Translation is just one step. Delivering software in multiple languages takes more than that. Products and services need to be adjusted to regional expectations.
Even things you may assume are universal concepts—such as names or money—may need to be adapted. User research can uncover those regional differences. Here’s a quick look at:
Continue reading “User research to adjust to regional needs”
- names, specifically middle initials
- money, in the form of bank loans
User researchers like to see products in the hands of users, and they like to analyse quantitative and qualitative data. But they also use heuristic methods, such as expert reviews, done without a user in sight.
Expert reviews are a shortcut that rely on a usability analyst’s expertise to identify gaps in a product when compared to a set of guidelines or heuristics.
You may have come across these heuristics:
- Jakob Nielsen’s 10 general principles for interaction design.
- The Agile manifesto’s principles, which also apply to software usability.
- Jeremy Lyon’s five visual design principles that reinforce the software’s use and meaning.
- A corporate style guide that sets out how to reinforce a brand’s visual presence.
I decided to use Lyon’s five visual-design principles to assess an online app that I worked on with a team of developers and user-interface designers. Would the expert review contradict or complement the findings of our usability research on the same product? Continue reading “An expert review using heuristics versus a usability study”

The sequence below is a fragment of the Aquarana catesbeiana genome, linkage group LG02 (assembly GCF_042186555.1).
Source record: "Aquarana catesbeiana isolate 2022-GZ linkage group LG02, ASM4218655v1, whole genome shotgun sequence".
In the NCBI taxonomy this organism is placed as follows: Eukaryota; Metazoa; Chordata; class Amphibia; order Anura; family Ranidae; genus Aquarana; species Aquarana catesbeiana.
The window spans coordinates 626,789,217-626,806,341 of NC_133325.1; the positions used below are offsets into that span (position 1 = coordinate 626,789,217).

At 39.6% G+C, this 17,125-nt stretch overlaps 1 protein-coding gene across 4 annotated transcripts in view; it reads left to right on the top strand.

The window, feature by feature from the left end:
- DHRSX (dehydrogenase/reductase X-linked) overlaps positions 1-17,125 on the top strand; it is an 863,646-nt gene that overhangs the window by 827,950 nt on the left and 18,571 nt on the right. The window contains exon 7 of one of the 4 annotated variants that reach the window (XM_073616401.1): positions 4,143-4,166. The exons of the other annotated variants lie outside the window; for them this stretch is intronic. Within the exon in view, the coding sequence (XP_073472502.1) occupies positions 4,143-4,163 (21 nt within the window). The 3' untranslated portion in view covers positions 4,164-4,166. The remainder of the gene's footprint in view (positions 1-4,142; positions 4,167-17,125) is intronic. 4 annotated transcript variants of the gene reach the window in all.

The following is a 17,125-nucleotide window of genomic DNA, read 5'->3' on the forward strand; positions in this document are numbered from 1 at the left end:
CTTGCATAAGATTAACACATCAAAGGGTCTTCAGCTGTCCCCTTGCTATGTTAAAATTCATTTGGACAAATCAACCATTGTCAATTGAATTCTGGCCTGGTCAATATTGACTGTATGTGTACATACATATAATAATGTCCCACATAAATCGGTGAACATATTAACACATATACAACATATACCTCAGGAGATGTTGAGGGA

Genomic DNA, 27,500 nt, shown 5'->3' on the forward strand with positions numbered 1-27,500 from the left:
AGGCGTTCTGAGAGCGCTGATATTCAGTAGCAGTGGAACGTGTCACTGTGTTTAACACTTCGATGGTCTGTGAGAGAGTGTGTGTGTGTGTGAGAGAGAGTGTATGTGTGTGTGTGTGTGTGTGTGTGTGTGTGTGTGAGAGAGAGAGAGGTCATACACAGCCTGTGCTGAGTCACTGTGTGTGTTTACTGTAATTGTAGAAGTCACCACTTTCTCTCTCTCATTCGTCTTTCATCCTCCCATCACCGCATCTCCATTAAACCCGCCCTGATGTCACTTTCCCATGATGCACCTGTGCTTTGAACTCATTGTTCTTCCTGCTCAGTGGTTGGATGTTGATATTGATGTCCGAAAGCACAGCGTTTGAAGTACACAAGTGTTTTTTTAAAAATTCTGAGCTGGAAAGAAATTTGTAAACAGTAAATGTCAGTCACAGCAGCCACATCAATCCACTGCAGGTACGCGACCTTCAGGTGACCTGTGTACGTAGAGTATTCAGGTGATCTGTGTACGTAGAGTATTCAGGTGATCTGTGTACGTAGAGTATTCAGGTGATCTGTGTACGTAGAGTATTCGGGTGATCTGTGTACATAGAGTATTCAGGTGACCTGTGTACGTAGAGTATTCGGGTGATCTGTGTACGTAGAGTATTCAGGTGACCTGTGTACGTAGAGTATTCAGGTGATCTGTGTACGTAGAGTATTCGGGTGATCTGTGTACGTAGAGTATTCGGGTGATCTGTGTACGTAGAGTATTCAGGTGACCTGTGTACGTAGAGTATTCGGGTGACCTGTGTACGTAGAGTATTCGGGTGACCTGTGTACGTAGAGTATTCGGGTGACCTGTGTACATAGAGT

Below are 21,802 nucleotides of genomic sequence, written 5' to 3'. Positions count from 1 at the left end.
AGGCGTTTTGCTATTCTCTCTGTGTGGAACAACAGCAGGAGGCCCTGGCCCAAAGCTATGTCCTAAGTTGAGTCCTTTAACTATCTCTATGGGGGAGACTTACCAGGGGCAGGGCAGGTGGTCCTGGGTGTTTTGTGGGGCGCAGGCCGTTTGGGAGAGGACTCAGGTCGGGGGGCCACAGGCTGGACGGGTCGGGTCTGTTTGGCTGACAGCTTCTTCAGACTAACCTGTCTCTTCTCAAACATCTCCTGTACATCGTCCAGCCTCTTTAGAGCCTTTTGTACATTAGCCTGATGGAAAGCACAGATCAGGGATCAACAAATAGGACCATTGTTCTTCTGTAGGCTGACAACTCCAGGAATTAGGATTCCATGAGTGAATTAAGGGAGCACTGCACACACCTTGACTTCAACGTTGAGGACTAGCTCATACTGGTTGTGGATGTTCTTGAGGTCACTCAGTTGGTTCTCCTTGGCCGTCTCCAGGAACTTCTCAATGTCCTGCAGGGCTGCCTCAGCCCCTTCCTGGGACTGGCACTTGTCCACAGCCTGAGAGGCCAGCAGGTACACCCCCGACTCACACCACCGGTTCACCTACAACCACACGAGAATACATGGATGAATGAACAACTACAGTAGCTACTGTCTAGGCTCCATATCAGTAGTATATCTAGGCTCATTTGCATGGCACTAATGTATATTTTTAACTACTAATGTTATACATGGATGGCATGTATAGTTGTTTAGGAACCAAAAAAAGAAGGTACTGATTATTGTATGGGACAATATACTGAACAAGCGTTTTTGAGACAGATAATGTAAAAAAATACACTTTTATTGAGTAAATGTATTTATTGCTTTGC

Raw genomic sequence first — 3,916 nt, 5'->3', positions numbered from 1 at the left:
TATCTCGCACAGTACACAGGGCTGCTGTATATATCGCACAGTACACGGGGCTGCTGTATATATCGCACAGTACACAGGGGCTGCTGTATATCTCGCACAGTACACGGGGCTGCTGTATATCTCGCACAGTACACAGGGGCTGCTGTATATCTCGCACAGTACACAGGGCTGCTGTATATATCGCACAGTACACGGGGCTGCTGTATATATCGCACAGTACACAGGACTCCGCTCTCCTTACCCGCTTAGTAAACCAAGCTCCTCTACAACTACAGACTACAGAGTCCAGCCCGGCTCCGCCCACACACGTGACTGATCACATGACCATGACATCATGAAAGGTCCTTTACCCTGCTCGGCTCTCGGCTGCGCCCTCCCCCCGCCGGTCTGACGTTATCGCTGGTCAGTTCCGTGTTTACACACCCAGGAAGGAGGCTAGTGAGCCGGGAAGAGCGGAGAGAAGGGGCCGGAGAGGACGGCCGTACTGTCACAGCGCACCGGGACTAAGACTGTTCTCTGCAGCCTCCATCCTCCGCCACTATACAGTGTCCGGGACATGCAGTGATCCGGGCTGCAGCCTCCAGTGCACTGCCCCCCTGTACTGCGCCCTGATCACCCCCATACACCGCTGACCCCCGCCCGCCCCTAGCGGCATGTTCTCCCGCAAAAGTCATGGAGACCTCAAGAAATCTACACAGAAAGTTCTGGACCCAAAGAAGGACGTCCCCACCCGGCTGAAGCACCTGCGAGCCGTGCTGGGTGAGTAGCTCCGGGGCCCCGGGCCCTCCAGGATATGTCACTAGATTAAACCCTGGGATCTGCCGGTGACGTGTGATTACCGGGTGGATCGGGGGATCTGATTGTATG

If your website lets visitors sign up, join in, or add comments and reviews, then—in addition to the legitimate details you want people to contribute—you’re getting some garbage. Some of this garbage is sent by spam bots.
Spam bots post content that detracts from your website. Spam lowers your site’s perceived quality. Spam posts may include links that pull traffic to competing sites or trick your visitors into a scam. The cost of spam is hard to quantify.
Plenty of experts recommend methods to avoid spam. But in a series of user research studies, I observed that anti-spam measures impose a cost of their own. They can add friction that causes visitor abandonment and attrition. The cost of this is easier to quantify.
Some anti-spam measures impose more pain than others. I decided to assess and compare them.
Continue reading “Reduce spam without hindering usability”
The tools of user research have evolved substantially over the past three decades, and need to evolve more.
Here’s a history from last century through today, based on my experience.
User researchers have had to learn to test
- computer software using expensive usability labs,
- desktop software by using other desktop computers,
- smartphone apps by using apps,
- household appliances and outdoor digital experiences the hard way.
Continue reading “The ease of user research goes in cycles”
Divergent thinking—thinking in an unusual and unstereotyped way—*is what’s needed in software design. Divergent thinking isn’t the same thing as creativity—it’s an essential part of creativity. It is the ability to see:
- lots of possible ways to interpret a question
- lots and lots of possible answers to a question.
User-experience designers engage in divergent thinking when they explore multiple ideas and try to “saturate the problem space.” But your entire development team can benefit from this—and save your project months of rework.
Continue reading “Divergent thinking and collaboration”